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Yesterday, Evan Gattis went 2-for-4, 3 runs, 4 RBIs with his 5th and 6th homers, while hitting four homers in the last three days. After the game, Gattis likened this streak to the five red lights in a row where the first car to stop had broken windshield wipers and Gattis had a squeegee. Adding, “Right now, I’m swinging the squeegee as good as ever. There was one guy, Non-Tall Paul, who claimed to get a six-red-light streak back in ’98. Non-Tall Paul reminds me of Altuve, actually. Size-wise. Not smell-wise. He smelled of grapes. Very, very rancid grapes.” Okay, Gattis! This weekend Gattis reminds us how ridiculous it was that people wanted to drop him in the first week-plus when he was striking out like Non-Tall Paul at a plus-sized model runway show. I think someone even asked me in the first two weeks if I had revised projections for Gattis. Guys and five girl readers (we have a new one! Hey, lady!), the season isn’t even a month old yet. You need to trust your players. Anyway, here’s what else I saw this weekend in fantasy baseball:

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I’m popping a cherry of sorts here…  I’m double-dipping in my first ever Pitcher Profile on a hurler already profiled.  But things change!  People change!  Hairstyles change!  I’ll miss you the most, scarecrow!  (bonus points if you know that movie!)

Two years ago, I broke down Chris Archer‘s first career complete game that Summer…  Look at how much we’ve improved!  No weekly rankings, no GIFs, it’s like that was written in the stone age!  At the time, Archer was a young-up-and-comer who even surprised the most die hard of Archer fans, but after going complete twice in a three game span in 2013, really hasn’t shown uber-dominance in any long stretches.  Well, looking back at 2014 he did go on a huge roll starting at the end of May, but never more than say 6 or 7 starts.

After a meh opener, Archer has been a stud the last four, and at age 26 may be finally settling in to an ace-like season.  So I decided to break down his outing yesterday hosting the Blue Jays to see if I think this is a new Archer that is going to maintain dominant numbers all year:

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The first week I told you to buy Devon Travis. The 2nd week I told you to buy Steven Souza. This might be the most improbable streak since Joe DiMaggio’s. I’m not talking about his 56-game hitting streak, either. I’m talking about his lesser known streak, but equally improbable 117-day streak of him calling Marilyn Monroe, having another man pick up, but still thinking she was being loyal. That streak might actually be even more remarkable than the hitting one. “Who was that? Cable guy? There’s no cable for another thirty years. Oh, a guy that drives a San Fran cable car? It’s research for a part? Gotcha.” That’s Joe D. ringing up Monroe. Dexter Fowler‘s criminally underowned. Let’s just go on this alone: Fowler, Soler, Rizzo, Bryant, Castro. For the whole year. That’s the Cubs lineup. If Fowler doesn’t back into 95 runs, it’s due to injury. Next up, he looks like Pookie from New Jack City, but he has surprising ten homer power. Actually, 12 homers is likely the low end. A couple of windy days in Chicago when it gets hot and he’s getting 15 homers. If Jim Belushi bats his eyelashes at the right Cubs scorer, Fowler may just get gifted an extra homer. Steals? Well, that’s the tricky thing. He has 25-steal speed, but it’s been a few years since he’s shown it. He had 4 steals already this year. Just doing rudimentary math and he gets to 24 steals on the year. That can go up to 30 or down to 19. Either way, 95/12/40/.265/20 is ownable and startable in every single league. Now, excuse me, I’m returning to writing my one man stage play of Joe D. and Marilyn dating in heaven called, “And The Cloud Went Crazy.” Anyway, here’s some more players to buy or sell this week in fantasy baseball:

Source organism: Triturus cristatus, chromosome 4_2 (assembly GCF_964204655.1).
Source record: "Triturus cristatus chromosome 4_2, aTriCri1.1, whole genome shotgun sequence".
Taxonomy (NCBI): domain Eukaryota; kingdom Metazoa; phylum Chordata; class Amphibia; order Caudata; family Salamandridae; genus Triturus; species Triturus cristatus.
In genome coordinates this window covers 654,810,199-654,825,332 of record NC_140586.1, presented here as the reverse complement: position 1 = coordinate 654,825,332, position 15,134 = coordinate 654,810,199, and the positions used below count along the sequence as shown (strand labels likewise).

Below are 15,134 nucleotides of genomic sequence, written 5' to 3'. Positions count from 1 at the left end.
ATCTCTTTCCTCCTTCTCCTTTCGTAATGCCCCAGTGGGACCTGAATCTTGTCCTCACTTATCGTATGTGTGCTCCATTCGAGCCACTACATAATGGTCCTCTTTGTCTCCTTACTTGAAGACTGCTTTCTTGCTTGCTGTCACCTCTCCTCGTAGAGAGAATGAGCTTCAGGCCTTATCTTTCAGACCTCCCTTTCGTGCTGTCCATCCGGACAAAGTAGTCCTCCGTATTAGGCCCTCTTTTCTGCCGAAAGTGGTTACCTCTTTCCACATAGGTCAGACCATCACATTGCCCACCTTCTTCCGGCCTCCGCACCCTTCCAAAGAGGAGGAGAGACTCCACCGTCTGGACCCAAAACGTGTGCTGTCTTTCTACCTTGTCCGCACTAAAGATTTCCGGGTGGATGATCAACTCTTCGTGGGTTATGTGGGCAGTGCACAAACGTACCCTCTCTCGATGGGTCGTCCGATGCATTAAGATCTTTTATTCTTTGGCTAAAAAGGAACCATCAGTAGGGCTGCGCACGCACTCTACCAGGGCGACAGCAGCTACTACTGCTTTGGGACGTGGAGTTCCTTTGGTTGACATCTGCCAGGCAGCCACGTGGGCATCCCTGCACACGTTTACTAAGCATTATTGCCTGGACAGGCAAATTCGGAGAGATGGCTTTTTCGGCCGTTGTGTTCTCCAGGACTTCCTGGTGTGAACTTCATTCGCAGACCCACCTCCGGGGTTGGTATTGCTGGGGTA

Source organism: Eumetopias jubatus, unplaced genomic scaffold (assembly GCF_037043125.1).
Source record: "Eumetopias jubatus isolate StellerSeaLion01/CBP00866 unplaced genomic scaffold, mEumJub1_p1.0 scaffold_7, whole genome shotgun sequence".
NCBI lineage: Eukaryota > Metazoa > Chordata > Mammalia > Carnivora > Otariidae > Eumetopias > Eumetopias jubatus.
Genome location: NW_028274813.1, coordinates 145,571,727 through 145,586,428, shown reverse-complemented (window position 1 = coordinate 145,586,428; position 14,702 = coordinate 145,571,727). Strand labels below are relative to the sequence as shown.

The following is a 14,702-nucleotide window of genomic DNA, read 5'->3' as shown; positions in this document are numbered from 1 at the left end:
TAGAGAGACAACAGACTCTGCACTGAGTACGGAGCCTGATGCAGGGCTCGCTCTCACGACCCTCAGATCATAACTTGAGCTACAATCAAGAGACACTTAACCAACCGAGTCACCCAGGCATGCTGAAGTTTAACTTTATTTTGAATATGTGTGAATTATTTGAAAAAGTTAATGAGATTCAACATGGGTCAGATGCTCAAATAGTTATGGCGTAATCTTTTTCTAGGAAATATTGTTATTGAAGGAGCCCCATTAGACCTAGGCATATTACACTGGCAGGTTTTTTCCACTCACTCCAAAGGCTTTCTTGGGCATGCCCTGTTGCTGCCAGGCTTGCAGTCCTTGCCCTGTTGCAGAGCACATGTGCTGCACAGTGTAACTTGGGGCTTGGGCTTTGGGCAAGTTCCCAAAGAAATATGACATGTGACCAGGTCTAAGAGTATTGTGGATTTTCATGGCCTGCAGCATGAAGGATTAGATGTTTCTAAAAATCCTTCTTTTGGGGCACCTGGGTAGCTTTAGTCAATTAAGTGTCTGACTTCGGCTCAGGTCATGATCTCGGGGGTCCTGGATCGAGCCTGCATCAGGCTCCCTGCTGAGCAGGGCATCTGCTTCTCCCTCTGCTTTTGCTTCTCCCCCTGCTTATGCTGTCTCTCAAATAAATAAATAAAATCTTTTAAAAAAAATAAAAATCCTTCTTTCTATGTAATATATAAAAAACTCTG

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Jake Lamb hit the DL with a stress reaction in his foot. Now the Diamondbacks’ defense will go from Lamb to the slaughter with Yasmany Tomas taking over. Yasmany makes Sandoval look like a gazelle. Yasmany has the agility of an extra-wide trailer. Yasmany looks like the genie in Aladdin, which means the D-Backs’s 3rd base shituation was Lamb-or-Genie, which is also a northern Italian farmer’s lamb that he hung a car medallion around its neck and rides around to swap meets. I’d look at Yasmany in all leagues (yesterday, he went 2-for-3, 1 run with only one error!), because he does have power to spare — think 27-homer power — and he could surprise people with some regular playing time. Anyway, here’s what else I saw yesterday in fantasy baseball:

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Note: We’ve got real baseball games being played and I’m stuck in this theoretical auction world. If you’re not prepared to dive into coding and stat minutiae, maybe save your energies for my article next week. Fair warning…

If you were with us last time, I introduced a program that simulated an auction given a list of the participants, a list of the players to be bid on, and lists of how much each owner valued each player. The reason I built this program was to learn more about auction strategy. The issue with my program was, even though it simulated auctions well enough, it was hard to glean any meaningful information from the results.